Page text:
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Aggressively Reraising before the Flop

17/10/2019 by Jonathan Little
Strategy
D&B MAGAZINE

I was recently recounted a hand from early in a $365 buy-in WSOP circuit tournament by one of my followers on twitter (@JonathanLittle). A local grinder, who generally plays a somewhat tight, aggressive strategy but is capable of playing loose at times, raised to 300 out of his 9,000 effective stack from second position at a nine-handed table. Our Hero decided to reraise to 700 from the button with A5

I am fine with the reraise, although I would have made it 900 to give the initial raiser some room to fold. When you make it 700, your opponent will call essentially every time because he only has to call 400 more into a pot that will be 1,550. If you balance your range intelligently, you should be happy when your opponent folds a decent amount of the time. That said, it is important to understand that you should always have some bluffs in your reraising range, even if your opponent plays a decently snug strategy from early position. If you only reraise with the best hands, your opponents can easily fold against you with all but their best hands, or call getting excellent preflop pot odds to try to outdraw your obviously strong hand. However, if you reraise with every A-5s, A-4s, A-3s, A-2s, A-Jo, and K-Qo, you will have far too many bluffs, so don’t take this concept too far.

Only the initial raiser called. The flop came AQ2. The opponent checked and Hero bet 800 into the 1,550 pot.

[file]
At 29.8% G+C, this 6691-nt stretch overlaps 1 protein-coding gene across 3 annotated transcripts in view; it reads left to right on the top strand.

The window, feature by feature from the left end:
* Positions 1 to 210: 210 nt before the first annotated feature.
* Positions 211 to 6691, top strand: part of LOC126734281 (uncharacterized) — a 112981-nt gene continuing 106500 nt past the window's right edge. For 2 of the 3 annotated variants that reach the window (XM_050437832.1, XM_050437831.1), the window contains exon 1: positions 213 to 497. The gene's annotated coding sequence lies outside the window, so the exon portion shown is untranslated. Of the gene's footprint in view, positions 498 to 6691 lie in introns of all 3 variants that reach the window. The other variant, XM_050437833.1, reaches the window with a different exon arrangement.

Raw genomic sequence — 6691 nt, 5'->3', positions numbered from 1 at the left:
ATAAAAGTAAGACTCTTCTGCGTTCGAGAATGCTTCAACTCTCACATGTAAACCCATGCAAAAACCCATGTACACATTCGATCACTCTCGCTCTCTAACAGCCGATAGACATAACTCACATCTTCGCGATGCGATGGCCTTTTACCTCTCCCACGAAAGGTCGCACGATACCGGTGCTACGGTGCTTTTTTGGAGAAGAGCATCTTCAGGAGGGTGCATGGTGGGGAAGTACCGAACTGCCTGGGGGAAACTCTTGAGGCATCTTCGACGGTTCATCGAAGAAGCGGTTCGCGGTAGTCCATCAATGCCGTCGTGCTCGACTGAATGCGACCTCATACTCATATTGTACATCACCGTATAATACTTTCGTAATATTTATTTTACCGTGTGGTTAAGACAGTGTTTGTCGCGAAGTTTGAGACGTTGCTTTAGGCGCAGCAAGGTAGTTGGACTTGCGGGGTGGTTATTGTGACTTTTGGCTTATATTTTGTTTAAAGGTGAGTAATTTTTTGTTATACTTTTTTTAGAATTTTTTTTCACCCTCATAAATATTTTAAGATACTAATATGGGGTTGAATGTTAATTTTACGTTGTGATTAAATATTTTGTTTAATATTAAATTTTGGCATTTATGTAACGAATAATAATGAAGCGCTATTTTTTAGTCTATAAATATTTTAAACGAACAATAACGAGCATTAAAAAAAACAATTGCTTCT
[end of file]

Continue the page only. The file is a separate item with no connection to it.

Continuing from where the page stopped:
While top pair is certainly a strong hand, I would usually check behind in this spot. With your marginal made hands (as this top pair, bad kicker is) checking is usually ideal. Notice that if you are behind, you are drawing thin, and if you are ahead, your opponent is drawing thin. The board is unlikely to change, so you should not be concerned with protecting your hand against various draws. So, this is an excellent spot to check back and get closer to showdown. Of course, if you think your opponent will be willing to pay off small bets on all three streets with worse made hands, such as Q-J and 9-9, betting 700 or so becomes a reasonable option.

The opponent called. The turn was the (AQ2)-8. The opponent checked and Hero checked behind.

If you bet the flop, you should usually check behind on the turn because there are very few made hands in your opponent’s range that you beat that can call a turn and river bet. If the board contained many more draws, betting small gains some merit because then, your opponent could call with numerous inferior made hands and draws.

The river was the (AQ28)-A and the opponent bet 900 into the 3,150 pot. Hero called and lost to AQ.

When facing a small river bet, calling is usually the right play with your decently strong, but non-nut made hands unless you have a solid understanding of your opponent’s river strategy. If your opponent will only bet small with his marginal made hands, raising for value has some merit. If you know he only bets small with his nut hands, folding becomes a possibility, even getting great odds. Since you will almost never have a solid understanding of your opponent’s river strategy (because you don’t get to the river too often and even then, you don’t see the hole cards most of the time), you should stick to a fundamentally sound strategy of calling. While you will be beat from time to time, you will certainly win often enough to justify calling.